Dominating high pressure was a recurring theme for the first half of the month.  This kept storm systems and colder temperatures at bay bringing unseasonably warm mercury readings.  Every one of the first 16 days of the month saw temperatures in excess of 60 degrees, five saw readings warmer than 70 degrees and one even hit over 80 degrees.

A series of troughs and cold fronts finally brought an end to the record-setting warmth.  After recording 81.5 degrees of the 16th, we followed with a 40.9 degree high on the 17th.  The 17th also brought our first, and thus far only, snowfall of the season.  The balance of the month saw things return to a more typical November weather pattern.

Thornton’s average monthly temperature for November 2016 came in at 43.9 degrees.  This was far above Denver’s historical average for the month of 38.3 degrees.  Out at the airport where the Mile High City’s official measurements are kept, the average came in warmer still at 45.1 degrees.  That put November 2016 into the books at the 10th warmest November in Denver weather history.

Temperatures in Thornton ranged from the aforementioned high of 81.5 degrees on the 16th down to a low of 13 degrees on the morning of the 30th.  DIA’s high was 80 degrees and its low 10 degrees, each on the same day as Thornton’s maximum and minimum.  The 80 degree reading on the 16th was not only a record for the date but also the latest 80 degree temperature ever recorded in Denver.

In terms of precipitation, Denver averages 0.61 inches during the month of November.  Thornton fell far short of that with a mere 0.24 inches of precip in the bucket. Out at the airport, Denver fared better with 0.52 inches.

Thornton recorded 2.2 inches of snow for the month while Denver ended with 1.7 inches.  Both were far below the November average of 8.7 inches and comprise the only snowfall we have seen this season.  The snow on the 17th was the third latest first seasonal snowfall on record in Denver.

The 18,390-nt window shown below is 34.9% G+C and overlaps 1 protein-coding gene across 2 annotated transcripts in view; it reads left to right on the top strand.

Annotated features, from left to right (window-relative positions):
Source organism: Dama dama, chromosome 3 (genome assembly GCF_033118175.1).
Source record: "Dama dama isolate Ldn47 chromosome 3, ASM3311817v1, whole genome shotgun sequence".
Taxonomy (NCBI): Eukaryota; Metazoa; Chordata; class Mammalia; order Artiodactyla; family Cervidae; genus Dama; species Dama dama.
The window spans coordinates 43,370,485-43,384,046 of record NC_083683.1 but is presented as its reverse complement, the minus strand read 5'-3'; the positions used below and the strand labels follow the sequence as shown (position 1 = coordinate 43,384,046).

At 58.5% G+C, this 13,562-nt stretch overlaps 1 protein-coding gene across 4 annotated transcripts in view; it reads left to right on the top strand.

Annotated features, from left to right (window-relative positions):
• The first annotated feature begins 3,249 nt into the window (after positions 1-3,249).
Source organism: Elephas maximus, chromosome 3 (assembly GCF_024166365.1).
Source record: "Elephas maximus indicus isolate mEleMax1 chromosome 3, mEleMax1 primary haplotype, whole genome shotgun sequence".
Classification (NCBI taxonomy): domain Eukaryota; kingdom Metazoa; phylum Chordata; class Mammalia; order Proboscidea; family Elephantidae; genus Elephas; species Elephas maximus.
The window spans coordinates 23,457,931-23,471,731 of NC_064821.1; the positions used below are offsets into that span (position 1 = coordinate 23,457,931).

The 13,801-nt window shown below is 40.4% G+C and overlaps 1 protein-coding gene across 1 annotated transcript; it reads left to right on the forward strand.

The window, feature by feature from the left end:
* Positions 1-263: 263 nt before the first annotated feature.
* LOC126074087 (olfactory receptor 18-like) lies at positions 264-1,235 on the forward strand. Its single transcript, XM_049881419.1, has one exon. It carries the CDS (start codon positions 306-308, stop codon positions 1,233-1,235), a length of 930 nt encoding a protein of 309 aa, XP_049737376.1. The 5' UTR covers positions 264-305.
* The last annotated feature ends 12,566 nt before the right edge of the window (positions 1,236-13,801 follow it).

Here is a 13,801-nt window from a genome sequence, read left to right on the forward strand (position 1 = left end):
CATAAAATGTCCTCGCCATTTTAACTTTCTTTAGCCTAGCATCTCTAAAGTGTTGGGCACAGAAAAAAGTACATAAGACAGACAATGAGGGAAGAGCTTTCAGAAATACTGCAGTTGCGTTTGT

Click here to view Thornton’s November 2016 climate report.

Thornton, Colorado's November 2016 temperature summary. (ThorntonWeather.com)

Thornton, Colorado’s November 2016 temperature summary. (ThorntonWeather.com)

Thornton, Colorado's November 2016 precipitation summary. (ThorntonWeather.com)

Thornton, Colorado’s November 2016 precipitation summary. (ThorntonWeather.com)

From the National Weather Service:

638 AM MST THU DEC 1 2016




                 VALUE   DATE(S)  VALUE   FROM    VALUE  DATE(S)
 HIGH              80   11/16/2016
 LOW              -18   11/29/1877
HIGHEST            80R  11/16        73       7       75  11/03
LOWEST             10   11/30         6       4        3  11/27
AVG. MAXIMUM     59.9              52.1     7.8     51.2
AVG. MINIMUM     30.4              24.5     5.9     25.7
MEAN             45.1              38.3     6.8     38.5
DAYS MAX >= 90      0               0.0     0.0        0
DAYS MAX <= 32      1               2.3    -1.3        5
DAYS MIN <= 32     15              23.4    -8.4       24
DAYS MIN <= 0 0 0.6 -0.6 0 PRECIPITATION (INCHES) RECORD MAXIMUM 3.21 1946 MINIMUM T 1899 1901 1949 TOTALS 0.52 0.61 -0.09 2.13 DAILY AVG. 0.02 0.02 0.00 0.07 DAYS >= .01         2               4.7    -2.7       11
DAYS >= .10         2               1.6     0.4        6
DAYS >= .50         0               0.0     0.0        1
DAYS >= 1.00        0               0.0     0.0        0
 24 HR. TOTAL    0.30   11/22 TO 11/22           11/04 TO 11/05

 TOTAL            1.7               8.7
RECORD NOVEMBER  42.5                      1946

HEATING TOTAL     586               801    -215      789
 SINCE 7/1        896              1382    -486     1090
COOLING TOTAL       0                 0       0        0
 SINCE 1/1        878               769     109      877

 EARLIEST     09/08/1962
 LATEST       06/08/2007
EARLIEST                        10/07
LATEST                          05/05

AVERAGE WIND SPEED              9.8

AVERAGE SKY COVER           0.40
NUMBER OF DAYS FAIR           14
NUMBER OF DAYS PC             12


THUNDERSTORM              0     MIXED PRECIP               0
HEAVY RAIN                0     RAIN                       1
LIGHT RAIN                1     FREEZING RAIN              0
LT FREEZING RAIN          0     HAIL                       0
HEAVY SNOW                1     SNOW                       1
LIGHT SNOW                2     SLEET                      0
FOG                       2     FOG W/VIS <= 1/4 MILE      1
HAZE                      1

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Thornton’s December preview: With arrival of winter, cold and snow increase

Tuesday, December 6th, 2016 11:32am MST

The month of December brings with it the official start of winter and oftentimes, colder and snowier weather conditions. It however can also offer unseasonably warm temperatures and bone dry conditions.  Given our recent mild and dry weather, we are certainly hoping for a change in the coming month.

Overall December’s monthly mean temperature of 30.0 degrees (1981 – 2010 averages) makes it our coldest month.  Snow is always on everyone’s mind this time of year but December is only our 3rd snowiest month behind March and November with an average of 8.5 inches of the white stuff.